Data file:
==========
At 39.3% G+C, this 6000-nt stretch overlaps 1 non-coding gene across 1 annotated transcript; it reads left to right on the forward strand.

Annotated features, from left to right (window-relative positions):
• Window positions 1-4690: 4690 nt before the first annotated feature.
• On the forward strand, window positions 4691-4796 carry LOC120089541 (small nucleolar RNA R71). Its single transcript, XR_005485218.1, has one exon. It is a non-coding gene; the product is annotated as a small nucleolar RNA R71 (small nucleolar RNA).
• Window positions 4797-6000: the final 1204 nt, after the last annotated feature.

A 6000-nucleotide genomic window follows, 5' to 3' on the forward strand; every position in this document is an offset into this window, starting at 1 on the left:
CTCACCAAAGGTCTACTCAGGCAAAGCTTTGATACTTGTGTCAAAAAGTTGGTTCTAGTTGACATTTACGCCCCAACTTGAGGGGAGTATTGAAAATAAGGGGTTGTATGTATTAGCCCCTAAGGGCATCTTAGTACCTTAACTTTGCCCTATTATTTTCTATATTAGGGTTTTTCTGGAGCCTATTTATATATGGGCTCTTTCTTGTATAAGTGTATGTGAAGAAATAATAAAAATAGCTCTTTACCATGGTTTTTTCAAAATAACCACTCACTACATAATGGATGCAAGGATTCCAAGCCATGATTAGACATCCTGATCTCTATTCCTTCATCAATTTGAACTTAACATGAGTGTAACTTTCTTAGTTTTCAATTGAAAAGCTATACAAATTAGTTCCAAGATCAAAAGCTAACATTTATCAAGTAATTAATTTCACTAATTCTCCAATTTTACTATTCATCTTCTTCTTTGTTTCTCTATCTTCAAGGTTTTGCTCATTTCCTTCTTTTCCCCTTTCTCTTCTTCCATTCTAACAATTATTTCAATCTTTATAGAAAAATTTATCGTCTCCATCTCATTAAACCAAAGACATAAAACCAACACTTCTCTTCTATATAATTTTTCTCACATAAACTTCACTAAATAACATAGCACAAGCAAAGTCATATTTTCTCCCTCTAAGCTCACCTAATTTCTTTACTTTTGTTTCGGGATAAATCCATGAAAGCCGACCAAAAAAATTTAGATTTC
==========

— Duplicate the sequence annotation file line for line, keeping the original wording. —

At 39.3% G+C, this 6000-nt stretch overlaps 1 non-coding gene across 1 annotated transcript; it reads left to right on the forward strand.

Annotated features, from left to right (window-relative positions):
• Window positions 1-4690: 4690 nt before the first annotated feature.
• On the forward strand, window positions 4691-4796 carry LOC120089541 (small nucleolar RNA R71). Its single transcript, XR_005485218.1, has one exon. It is a non-coding gene; the product is annotated as a small nucleolar RNA R71 (small nucleolar RNA).
• Window positions 4797-6000: the final 1204 nt, after the last annotated feature.

A 6000-nucleotide genomic window follows, 5' to 3' on the forward strand; every position in this document is an offset into this window, starting at 1 on the left:
CTCACCAAAGGTCTACTCAGGCAAAGCTTTGATACTTGTGTCAAAAAGTTGGTTCTAGTTGACATTTACGCCCCAACTTGAGGGGAGTATTGAAAATAAGGGGTTGTATGTATTAGCCCCTAAGGGCATCTTAGTACCTTAACTTTGCCCTATTATTTTCTATATTAGGGTTTTTCTGGAGCCTATTTATATATGGGCTCTTTCTTGTATAAGTGTATGTGAAGAAATAATAAAAATAGCTCTTTACCATGGTTTTTTCAAAATAACCACTCACTACATAATGGATGCAAGGATTCCAAGCCATGATTAGACATCCTGATCTCTATTCCTTCATCAATTTGAACTTAACATGAGTGTAACTTTCTTAGTTTTCAATTGAAAAGCTATACAAATTAGTTCCAAGATCAAAAGCTAACATTTATCAAGTAATTAATTTCACTAATTCTCCAATTTTACTATTCATCTTCTTCTTTGTTTCTCTATCTTCAAGGTTTTGCTCATTTCCTTCTTTTCCCCTTTCTCTTCTTCCATTCTAACAATTATTTCAATCTTTATAGAAAAATTTATCGTCTCCATCTCATTAAACCAAAGACATAAAACCAACACTTCTCTTCTATATAATTTTTCTCACATAAACTTCACTAAATAACATAGCACAAGCAAAGTCATATTTTCTCCCTCTAAGCTCACCTAATTTCTTTACTTTTGTTTCGGGATAAATCCATGAAAGCCGACCAAAAAAATTTAGATTTC